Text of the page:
Wednesday, October 17, 2007

Philippians and Osteen

Over the course of the last month I have been having a discussion with one of my parishioners about the theology and ministry of Joel Osteen. During a sermon on Luke 16:1-13, I stated that the prosperity theologians and TV evangelists are slaves to wealth and not God. I used Joel Osteen as an example, stating that his theology tells us that we can use God as an ATM. If we have enough faith, God will reward us.

I did not realize that out there in the congregation that day was a member of my congregation who was a huge fan of Osteen. He called me later on that week and asked to meet to discuss my sermon. I met with him and listened. He gave me information to read and I read it. He followed up with an email with links to Osteen's website and other info. I read it all, did more research on the Internet about Osteen and came to the same conclusions. I told this to the parishioner and I haven't heard from him since.

Then while leading a Bible study on Philippians I came across Philippians 1:17-18, The former preach Christ out of selfish ambition, not sincerely, supposing that they can stir up trouble for me while I am in chains. But what does it matter? The important thing is that in every way, whether from false motives or true, Christ is preached. And because of this I rejoice. WOW is all I have to say.

This ripped into my heart because in Philippians Paul has a wonderful and joyous outlook even though he is in prison in Rome. He writes back to his beloved congregation and demonstrates such joy in his circumstance. He actually rejoices that there are people who are warping the gospel because God is still using them. Christ is preached. That is someone who truly has a heart for God and a spiritual maturity far beyond my own.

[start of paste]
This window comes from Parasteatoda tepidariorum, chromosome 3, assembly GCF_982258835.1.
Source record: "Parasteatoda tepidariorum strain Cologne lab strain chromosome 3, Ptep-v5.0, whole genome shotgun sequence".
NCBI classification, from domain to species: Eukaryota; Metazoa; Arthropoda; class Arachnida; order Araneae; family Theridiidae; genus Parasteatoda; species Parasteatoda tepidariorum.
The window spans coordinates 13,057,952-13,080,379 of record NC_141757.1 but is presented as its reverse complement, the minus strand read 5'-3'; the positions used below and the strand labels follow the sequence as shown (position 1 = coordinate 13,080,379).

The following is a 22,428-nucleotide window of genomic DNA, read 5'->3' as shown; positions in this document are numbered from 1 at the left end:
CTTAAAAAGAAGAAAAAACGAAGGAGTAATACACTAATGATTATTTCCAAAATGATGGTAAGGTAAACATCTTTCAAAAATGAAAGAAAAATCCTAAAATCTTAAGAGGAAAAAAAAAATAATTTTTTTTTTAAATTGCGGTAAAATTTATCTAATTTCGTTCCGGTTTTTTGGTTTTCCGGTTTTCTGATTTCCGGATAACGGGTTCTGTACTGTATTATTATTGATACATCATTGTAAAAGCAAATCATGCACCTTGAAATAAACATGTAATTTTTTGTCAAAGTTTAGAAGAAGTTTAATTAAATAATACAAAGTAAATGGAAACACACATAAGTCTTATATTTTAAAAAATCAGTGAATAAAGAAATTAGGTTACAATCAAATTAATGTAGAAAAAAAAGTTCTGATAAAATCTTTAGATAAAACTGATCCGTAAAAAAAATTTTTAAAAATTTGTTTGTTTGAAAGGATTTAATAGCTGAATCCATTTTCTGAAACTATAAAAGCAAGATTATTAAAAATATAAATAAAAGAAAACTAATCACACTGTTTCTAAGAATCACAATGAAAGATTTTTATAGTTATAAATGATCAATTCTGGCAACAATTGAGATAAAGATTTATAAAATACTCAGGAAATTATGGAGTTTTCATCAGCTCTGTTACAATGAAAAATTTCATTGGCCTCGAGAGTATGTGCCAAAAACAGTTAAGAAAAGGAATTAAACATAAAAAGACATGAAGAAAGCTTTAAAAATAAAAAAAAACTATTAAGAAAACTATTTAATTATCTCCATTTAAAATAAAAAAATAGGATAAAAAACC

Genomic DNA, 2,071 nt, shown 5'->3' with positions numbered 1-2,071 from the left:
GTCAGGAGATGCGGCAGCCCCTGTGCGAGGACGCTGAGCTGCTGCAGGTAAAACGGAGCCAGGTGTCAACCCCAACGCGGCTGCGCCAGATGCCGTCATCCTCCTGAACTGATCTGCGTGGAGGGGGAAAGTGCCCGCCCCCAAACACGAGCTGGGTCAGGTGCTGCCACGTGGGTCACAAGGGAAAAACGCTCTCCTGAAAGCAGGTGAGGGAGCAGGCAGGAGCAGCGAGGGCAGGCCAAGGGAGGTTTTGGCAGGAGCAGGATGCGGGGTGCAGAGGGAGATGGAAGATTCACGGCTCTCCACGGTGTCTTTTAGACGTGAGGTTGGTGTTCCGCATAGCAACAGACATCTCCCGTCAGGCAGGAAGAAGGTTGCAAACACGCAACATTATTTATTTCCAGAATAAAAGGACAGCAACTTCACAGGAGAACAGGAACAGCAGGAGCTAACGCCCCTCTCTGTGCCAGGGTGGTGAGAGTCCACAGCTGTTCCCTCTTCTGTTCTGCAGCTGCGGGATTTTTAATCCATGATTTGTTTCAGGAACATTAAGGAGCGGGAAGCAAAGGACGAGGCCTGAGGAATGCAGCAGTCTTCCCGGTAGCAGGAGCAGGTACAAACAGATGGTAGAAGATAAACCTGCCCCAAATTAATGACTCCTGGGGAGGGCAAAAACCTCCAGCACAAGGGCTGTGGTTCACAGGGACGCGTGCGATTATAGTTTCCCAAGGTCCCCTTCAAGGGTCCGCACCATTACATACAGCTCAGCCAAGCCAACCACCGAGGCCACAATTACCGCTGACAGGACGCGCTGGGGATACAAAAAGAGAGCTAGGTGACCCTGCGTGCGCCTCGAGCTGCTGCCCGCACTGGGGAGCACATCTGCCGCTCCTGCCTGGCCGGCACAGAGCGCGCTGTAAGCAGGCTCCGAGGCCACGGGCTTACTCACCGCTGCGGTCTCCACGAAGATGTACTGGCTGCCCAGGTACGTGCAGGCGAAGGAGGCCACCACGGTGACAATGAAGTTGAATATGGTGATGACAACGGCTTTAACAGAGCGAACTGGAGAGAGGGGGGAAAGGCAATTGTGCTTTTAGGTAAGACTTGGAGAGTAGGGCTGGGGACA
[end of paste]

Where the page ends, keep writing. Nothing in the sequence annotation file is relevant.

I watched 60 minutes interview with Joel Osteen and my heart was not transformed into a fan of his. Actually my personal view of his theology was firmed up even more. But today I rejoice in Joel message. Even though it is cotton candy gospel, one of health and wealth, and what I believe to be unbiblical, he is still reaching millions. God is at work through him weather he or I realize it or not. I rejoice in that today (Joel even cries about it during the interview). God is at work in his ministry and even in my poor attempts as well. We have to be humbled and rejoice. Yeah God!

4 comments:

John Meunier said...

In my church our pastor made a similar comment about Osteen. In a small group I was in there were a couple of people who were not so much fans of Osteen, but upset that the pastor had criticized another minister by name from the pulpit.

I still haven't sorted out whether I agree with my lay brothers or my minister on that issue.

Pastor Rich Holton said...

It seems to me that there is a valid distinction between someone who is preaching Christ insincerely and out of selfish ambition, and someone who is preaching something that is not Christ.

Later in the letter to the Philippians, Paul writes:

For many live as enemies of the cross of Christ; I have often told you of them, and now I tell you even with tears. Their end is destruction; their god is the belly; and their glory is in their shame; their minds are set on earthly things. Phil. 3:18-19

Paul did not hesitate to criticize those who were preaching a false gospel! And there's no doubt in my mind that the gospel of prosperity—the "cotton candy gospel"—is not the Gospel of Jesus Christ.

Perhaps some of these millions who are reached by Osteen are coming to know Jesus Christ as savior, but they are not coming to know Him as Lord.

Brett Royal said...

I'm not a fan of Osteen, and he has some definite theological shortcomings. He definitely preaches a form of the prosperity gospel, but some things really stick out and make him different.
He doesn't take a salary since his book has done so well. His minsitry also maintains public records and publishes financial reports.
These things set him apart, for better or worse. It is good that he appears honest and sincere, but these actions may also give some legitimacy to his theological errors.

gavin richardson said...

i caught up with that 60 minutes episode last night. i get that he can be sincere... but if the road is narrow that finds salvation, can it really be found millions who need a message that is solely designed to help them feel good?